The recalibration of the DWM model and accordingly the normalized eddy viscosity definition in the DWM model are based on a leastsquares fit of the minimum of the simulated normalized wind speed to the minimum of the measured normalized wind speed for several downstream distances. The definition of the eddy viscosity along with the recalibrated parameters are explained in detail in Sect. 6.3. For the recalibration the measurement results are divided into 2 % turbulence intensity bins. All measurement results from Fig. 12 containing data sets from two different turbines are used for the recalibration. The first turbine is an N117 turbine with 3 MW and the second one is an N117 with 2.4 MW. DWM model simulations were carried out for both turbine types, since the axial induction of both turbines is slightly different under partial load conditions. To calculate a mean value of the simulated minimum wind speed and thus allow a comparison with the results in Fig. 12, simulations with both turbine types are carried out for each turbulence intensity bin and weighted in accordance with the number of measurement results per turbine listed in Table 2. Thus, for example at the ambient turbulence intensity bin of 4 %, the mean value of the simulated minimum wind speed consists of the sum of the simulated minimum wind speeds weighted by 0.451 and 0.549, the weighting factors for WTG1 and WTG2, respectively. Nonetheless, this weighting has only a marginal influence on the overall results, because the axial induction in the considered wind speed range (5 to 8 m s^{−1}) is very similar for these two turbine types (see also thrust and power curves in Fig. 3).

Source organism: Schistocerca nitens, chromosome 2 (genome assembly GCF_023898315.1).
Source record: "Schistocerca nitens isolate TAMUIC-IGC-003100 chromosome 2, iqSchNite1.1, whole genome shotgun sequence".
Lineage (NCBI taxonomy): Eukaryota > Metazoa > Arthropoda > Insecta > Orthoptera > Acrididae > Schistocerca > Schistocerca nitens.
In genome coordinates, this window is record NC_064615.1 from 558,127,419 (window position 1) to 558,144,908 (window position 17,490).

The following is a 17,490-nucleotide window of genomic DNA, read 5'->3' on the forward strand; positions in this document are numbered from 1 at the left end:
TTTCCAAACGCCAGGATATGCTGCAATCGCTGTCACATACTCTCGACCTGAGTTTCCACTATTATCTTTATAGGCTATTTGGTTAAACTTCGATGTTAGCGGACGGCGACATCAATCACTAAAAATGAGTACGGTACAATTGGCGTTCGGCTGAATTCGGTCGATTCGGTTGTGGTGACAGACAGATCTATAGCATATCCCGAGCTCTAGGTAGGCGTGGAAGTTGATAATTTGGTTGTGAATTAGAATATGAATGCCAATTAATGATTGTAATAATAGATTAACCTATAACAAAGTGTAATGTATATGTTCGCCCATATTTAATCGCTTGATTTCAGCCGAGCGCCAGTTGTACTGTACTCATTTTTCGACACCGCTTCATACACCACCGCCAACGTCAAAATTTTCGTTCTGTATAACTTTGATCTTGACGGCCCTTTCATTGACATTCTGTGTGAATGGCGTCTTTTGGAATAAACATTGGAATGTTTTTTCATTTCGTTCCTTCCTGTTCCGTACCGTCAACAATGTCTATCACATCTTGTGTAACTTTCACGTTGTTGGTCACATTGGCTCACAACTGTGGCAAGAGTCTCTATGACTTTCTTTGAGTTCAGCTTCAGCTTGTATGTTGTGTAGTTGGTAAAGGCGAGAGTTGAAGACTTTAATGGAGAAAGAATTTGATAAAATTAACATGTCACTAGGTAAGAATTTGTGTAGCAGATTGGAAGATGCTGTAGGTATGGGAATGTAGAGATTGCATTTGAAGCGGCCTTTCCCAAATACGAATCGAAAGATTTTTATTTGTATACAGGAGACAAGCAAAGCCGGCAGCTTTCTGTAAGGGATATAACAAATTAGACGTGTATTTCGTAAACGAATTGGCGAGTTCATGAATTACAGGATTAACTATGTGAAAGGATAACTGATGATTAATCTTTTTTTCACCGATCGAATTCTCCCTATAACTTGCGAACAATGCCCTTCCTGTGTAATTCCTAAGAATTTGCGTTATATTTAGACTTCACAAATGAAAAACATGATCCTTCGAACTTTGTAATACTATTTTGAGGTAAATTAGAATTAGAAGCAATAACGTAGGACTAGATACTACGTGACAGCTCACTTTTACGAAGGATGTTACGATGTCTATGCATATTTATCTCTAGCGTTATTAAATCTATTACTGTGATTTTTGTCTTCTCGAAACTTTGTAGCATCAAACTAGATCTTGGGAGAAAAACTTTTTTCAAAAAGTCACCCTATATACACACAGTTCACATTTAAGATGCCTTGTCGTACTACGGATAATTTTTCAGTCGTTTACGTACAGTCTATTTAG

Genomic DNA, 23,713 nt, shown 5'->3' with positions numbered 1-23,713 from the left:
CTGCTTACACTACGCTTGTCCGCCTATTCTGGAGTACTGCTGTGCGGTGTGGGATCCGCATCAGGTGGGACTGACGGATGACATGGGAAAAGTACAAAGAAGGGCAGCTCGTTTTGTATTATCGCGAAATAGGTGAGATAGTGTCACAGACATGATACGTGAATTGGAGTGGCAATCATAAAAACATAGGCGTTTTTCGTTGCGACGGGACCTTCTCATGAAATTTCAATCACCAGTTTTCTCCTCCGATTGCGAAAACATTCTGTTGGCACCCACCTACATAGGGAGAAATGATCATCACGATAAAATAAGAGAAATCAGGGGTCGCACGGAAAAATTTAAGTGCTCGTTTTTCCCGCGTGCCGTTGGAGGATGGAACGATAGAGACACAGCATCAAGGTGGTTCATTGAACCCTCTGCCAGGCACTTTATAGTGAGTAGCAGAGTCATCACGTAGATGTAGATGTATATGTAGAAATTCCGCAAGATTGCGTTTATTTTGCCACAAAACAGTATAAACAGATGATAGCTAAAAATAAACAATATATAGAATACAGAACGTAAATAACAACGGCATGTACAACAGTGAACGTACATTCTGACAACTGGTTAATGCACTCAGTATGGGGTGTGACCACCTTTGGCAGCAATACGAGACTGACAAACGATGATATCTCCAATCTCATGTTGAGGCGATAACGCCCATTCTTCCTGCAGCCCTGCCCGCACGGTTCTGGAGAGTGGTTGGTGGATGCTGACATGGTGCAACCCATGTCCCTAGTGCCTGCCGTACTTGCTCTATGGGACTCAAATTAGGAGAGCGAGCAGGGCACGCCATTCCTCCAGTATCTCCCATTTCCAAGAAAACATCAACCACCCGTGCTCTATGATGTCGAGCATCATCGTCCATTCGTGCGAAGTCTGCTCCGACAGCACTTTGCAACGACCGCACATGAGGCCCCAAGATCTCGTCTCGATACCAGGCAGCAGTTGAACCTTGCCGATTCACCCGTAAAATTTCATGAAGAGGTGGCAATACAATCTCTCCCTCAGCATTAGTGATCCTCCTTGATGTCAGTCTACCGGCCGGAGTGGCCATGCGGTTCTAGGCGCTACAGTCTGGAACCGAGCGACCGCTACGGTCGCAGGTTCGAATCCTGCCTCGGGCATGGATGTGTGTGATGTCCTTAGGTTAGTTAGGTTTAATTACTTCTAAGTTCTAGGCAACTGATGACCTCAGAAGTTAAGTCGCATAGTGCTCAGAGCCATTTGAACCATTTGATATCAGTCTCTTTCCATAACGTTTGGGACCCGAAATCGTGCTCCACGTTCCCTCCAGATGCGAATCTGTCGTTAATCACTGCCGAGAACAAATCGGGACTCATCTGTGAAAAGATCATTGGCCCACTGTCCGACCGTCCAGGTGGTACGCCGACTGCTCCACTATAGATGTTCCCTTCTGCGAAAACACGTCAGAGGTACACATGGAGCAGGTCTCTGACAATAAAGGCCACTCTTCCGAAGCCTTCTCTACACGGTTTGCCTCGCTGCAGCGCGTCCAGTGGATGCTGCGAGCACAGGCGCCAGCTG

The results of the recalibrated DWM model, denoted Keckc in Fig. 13, coincide very well with the measurements. In particular, the results for lower turbulence intensities could clearly be improved. For higher turbulence intensities, the influence of the recalibration is less significant and the already good agreement between simulation and measurement results remains unchanged. The same applies to the results in the Appendix in Figs. B1 and B2. Only at the lowest downstream distances and turbulence intensities up to 12 % does the recalibrated model deliver higher deviations than the original model. For downstream distances larger than 3D, the recalibrated model leads to more than 10 % lower deviations from the measurements than the original model. For turbulence intensities higher than 16 %, the deviation between the recalibrated and original model is smaller than the uncertainties in the measurements; hence no further conclusions about improvements can be made. The uncertainties in accordance with misalignments could be up to 5 % (see also the data filtering in Sect. 3). Furthermore, the LOS accuracy of the lidar system itself is about 1.5 % at a wind speed of 6.5 m s^{−1}. The rootmeansquare error (RMSE) between the measured and simulated normalized minimum wind speed is collected for all analyzed turbulence intensity bins in Fig. 14. A clear improvement of the results due to the recalibrated model version up to an ambient turbulence intensity of 16 % is visible. For higher turbulence intensity bins, the RMSEs of the recalibrated and the original DWMKeck model version are similar. The DWMEgmond model delivers significantly higher RMSEs than the other model versions for all turbulence intensity bins. A comparison between the simulated and measured mean wake wind speed over the rotor area has been carried out as well^{1}. The improvement of the mean wind speed is less clear in comparison to the normalized minimum wind speed. Yet, there is an improvement or results of equal quality are obtained in almost all turbulence intensity bins. At the tails of the wind speed deficit, the curves are coarse, since fewer scan points are gathered and the influence of turbulence is much higher (see Fig. 9). This leads to an error in the mean wake wind speed but not in the minimum wind speed, which is why the illustration and recalibration of the model are based on the minimum wake wind speed instead of the wake mean wind speed.